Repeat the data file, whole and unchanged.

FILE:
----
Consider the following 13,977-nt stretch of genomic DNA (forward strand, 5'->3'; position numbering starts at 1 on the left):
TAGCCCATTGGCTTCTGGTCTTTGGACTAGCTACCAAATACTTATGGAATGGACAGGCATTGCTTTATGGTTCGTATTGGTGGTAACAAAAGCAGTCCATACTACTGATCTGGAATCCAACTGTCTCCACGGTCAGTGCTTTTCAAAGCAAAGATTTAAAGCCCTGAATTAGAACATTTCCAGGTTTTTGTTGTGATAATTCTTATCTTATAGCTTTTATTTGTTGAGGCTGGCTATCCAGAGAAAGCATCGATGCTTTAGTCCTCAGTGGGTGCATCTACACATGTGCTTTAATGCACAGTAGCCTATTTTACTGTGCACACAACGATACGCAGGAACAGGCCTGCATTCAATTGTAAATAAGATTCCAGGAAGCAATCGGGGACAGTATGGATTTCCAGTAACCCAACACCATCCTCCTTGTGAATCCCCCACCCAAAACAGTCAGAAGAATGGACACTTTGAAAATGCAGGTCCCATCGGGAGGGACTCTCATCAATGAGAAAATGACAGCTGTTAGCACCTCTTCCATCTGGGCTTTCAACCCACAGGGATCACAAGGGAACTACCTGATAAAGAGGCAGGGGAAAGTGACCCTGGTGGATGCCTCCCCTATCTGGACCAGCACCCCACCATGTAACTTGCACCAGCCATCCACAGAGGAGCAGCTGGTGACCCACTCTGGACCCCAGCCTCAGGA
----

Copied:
Consider the following 13,977-nt stretch of genomic DNA (forward strand, 5'->3'; position numbering starts at 1 on the left):
TAGCCCATTGGCTTCTGGTCTTTGGACTAGCTACCAAATACTTATGGAATGGACAGGCATTGCTTTATGGTTCGTATTGGTGGTAACAAAAGCAGTCCATACTACTGATCTGGAATCCAACTGTCTCCACGGTCAGTGCTTTTCAAAGCAAAGATTTAAAGCCCTGAATTAGAACATTTCCAGGTTTTTGTTGTGATAATTCTTATCTTATAGCTTTTATTTGTTGAGGCTGGCTATCCAGAGAAAGCATCGATGCTTTAGTCCTCAGTGGGTGCATCTACACATGTGCTTTAATGCACAGTAGCCTATTTTACTGTGCACACAACGATACGCAGGAACAGGCCTGCATTCAATTGTAAATAAGATTCCAGGAAGCAATCGGGGACAGTATGGATTTCCAGTAACCCAACACCATCCTCCTTGTGAATCCCCCACCCAAAACAGTCAGAAGAATGGACACTTTGAAAATGCAGGTCCCATCGGGAGGGACTCTCATCAATGAGAAAATGACAGCTGTTAGCACCTCTTCCATCTGGGCTTTCAACCCACAGGGATCACAAGGGAACTACCTGATAAAGAGGCAGGGGAAAGTGACCCTGGTGGATGCCTCCCCTATCTGGACCAGCACCCCACCATGTAACTTGCACCAGCCATCCACAGAGGAGCAGCTGGTGACCCACTCTGGACCCCAGCCTCAGGA